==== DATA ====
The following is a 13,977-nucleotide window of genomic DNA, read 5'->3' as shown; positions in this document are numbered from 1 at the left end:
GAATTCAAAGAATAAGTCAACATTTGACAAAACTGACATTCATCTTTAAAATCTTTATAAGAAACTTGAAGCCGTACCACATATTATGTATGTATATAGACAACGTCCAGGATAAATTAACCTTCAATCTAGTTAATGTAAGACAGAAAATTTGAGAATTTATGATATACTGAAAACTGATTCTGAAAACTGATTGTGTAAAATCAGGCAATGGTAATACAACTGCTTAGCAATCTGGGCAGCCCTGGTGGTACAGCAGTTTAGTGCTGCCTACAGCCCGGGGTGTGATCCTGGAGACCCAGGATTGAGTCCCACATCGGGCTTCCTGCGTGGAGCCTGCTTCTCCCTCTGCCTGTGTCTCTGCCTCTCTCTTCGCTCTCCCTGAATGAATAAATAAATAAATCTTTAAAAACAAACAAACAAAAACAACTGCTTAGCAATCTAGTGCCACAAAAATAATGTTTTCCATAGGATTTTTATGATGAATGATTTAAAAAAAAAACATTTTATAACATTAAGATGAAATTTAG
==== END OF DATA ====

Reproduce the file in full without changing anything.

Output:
The following is a 13,977-nucleotide window of genomic DNA, read 5'->3' as shown; positions in this document are numbered from 1 at the left end:
GAATTCAAAGAATAAGTCAACATTTGACAAAACTGACATTCATCTTTAAAATCTTTATAAGAAACTTGAAGCCGTACCACATATTATGTATGTATATAGACAACGTCCAGGATAAATTAACCTTCAATCTAGTTAATGTAAGACAGAAAATTTGAGAATTTATGATATACTGAAAACTGATTCTGAAAACTGATTGTGTAAAATCAGGCAATGGTAATACAACTGCTTAGCAATCTGGGCAGCCCTGGTGGTACAGCAGTTTAGTGCTGCCTACAGCCCGGGGTGTGATCCTGGAGACCCAGGATTGAGTCCCACATCGGGCTTCCTGCGTGGAGCCTGCTTCTCCCTCTGCCTGTGTCTCTGCCTCTCTCTTCGCTCTCCCTGAATGAATAAATAAATAAATCTTTAAAAACAAACAAACAAAAACAACTGCTTAGCAATCTAGTGCCACAAAAATAATGTTTTCCATAGGATTTTTATGATGAATGATTTAAAAAAAAAACATTTTATAACATTAAGATGAAATTTAG